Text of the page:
Sexed semen: Why is it not there yet?

One thing that had been brought up time and time again, as a potential answer to the flood of male dairy calves coming from the expanding dairy industry, is sexed semen.

Again – during an IFA discussion held in The Hotel Kilmore, Co. Cavan, last week – the topic of sexed semen was brought up by farmers and discussed by both the Irish Cattle Breeding Federation (ICBF) and Teagasc.

Speaking at the event, Teagasc’s Dr. Pat Dillon – the head of the Animal and Grassland Research and Innovation Programme – agreed with farmers that progress needs to be made on a sexing lab in Ireland – as currently, there is none.

He said:

We tried to fly the semen over to England to be sexed and it was a disaster. The conception rate was a disaster. So, the lab has to be in Ireland.

He also stated that he feels farmers are “underestimating the benefit of sexed semen” – because they are getting a dairy calf versus a beef calf which, he said: “Is of no value.

“I think if we can solve the conception rate, it is a no brainer for all dairy farmers to use it; because of the relative difference between what a good dairy calf is worth – last year they were worth about €250 – and what a male calf is worth.

“The differential is big, if the technology works,” he added.

While going on to say that 24% of semen used by dairy herds in the UK last year was sexed and in Denmark, from 2021 only sexed semen will be allowed to be used on Jersey cows.

However, he said that the issue Teagasc has found, with sexed semen, is around the handling of the semen. He stated: “The handling is going to influence the performance of sexed semen.”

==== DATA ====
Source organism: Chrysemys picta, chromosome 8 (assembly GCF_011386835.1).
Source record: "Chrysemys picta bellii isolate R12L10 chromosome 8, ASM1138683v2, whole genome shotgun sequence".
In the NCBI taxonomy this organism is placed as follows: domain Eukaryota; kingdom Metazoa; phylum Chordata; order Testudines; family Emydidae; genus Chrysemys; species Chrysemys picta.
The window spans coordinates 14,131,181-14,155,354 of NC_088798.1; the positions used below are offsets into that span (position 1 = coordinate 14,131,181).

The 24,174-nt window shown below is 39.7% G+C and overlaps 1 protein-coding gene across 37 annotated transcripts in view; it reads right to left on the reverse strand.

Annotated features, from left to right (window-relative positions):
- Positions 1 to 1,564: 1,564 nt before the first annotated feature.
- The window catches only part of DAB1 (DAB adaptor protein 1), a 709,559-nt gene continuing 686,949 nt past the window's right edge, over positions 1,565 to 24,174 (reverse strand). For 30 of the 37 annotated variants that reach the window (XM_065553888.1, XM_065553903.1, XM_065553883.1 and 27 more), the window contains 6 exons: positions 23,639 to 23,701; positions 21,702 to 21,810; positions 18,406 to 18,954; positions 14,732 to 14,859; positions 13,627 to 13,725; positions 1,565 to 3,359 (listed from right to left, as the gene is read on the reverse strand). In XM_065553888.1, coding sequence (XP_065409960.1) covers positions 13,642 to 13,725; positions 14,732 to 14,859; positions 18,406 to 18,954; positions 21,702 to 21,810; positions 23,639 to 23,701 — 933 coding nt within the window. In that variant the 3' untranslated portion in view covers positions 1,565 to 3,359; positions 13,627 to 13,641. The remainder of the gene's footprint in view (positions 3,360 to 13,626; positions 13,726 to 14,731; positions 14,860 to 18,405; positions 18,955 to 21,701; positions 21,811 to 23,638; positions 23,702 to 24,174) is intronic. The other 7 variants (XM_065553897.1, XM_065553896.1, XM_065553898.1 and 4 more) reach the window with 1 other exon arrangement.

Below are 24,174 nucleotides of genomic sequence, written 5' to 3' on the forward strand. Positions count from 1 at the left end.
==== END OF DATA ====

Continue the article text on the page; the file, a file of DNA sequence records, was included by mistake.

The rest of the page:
Also shedding some light on the issue, Sean Coughlan, CEO of the ICBF, said: “The challenge is we don’t have a lab in the country. So, if you want to get significant volumes of semen from bulls you have to ship them to the UK.

“That is an expensive process and the AI companies are not fully sure that there is a market for the semen, should they do that. So, there are significant logistical and financial challenges there at the moment.”

Responding to the question: ‘Why are the best bulls not being sexed?’ he said: “The actual sexing process costs the same per straw. But, the number of straws you get is three or four times more for conventional semen, than it is for the sexed semen.

So, there is an opportunity cost on the AI companies. One jump from a bull will get between 200 and 250 straws for sexed versus four times as many for conventional.

Another challenge he mentioned was, because sexing cost more than conventional, the cost of discarding those straws if the bull drops or if there is no demand for that bull, is an issue.

“That is why there has to be a broader industry solution to the sexing problem; the AI companies can’t necessarily do it on their own,” he added.

Pat reiterated this, when he said: “The AI companies will not send their top bulls over to England to be sexed, in case they can’t bring them back.”

Aswell, he also agreed that “the best genetics need to be available to farmers”.

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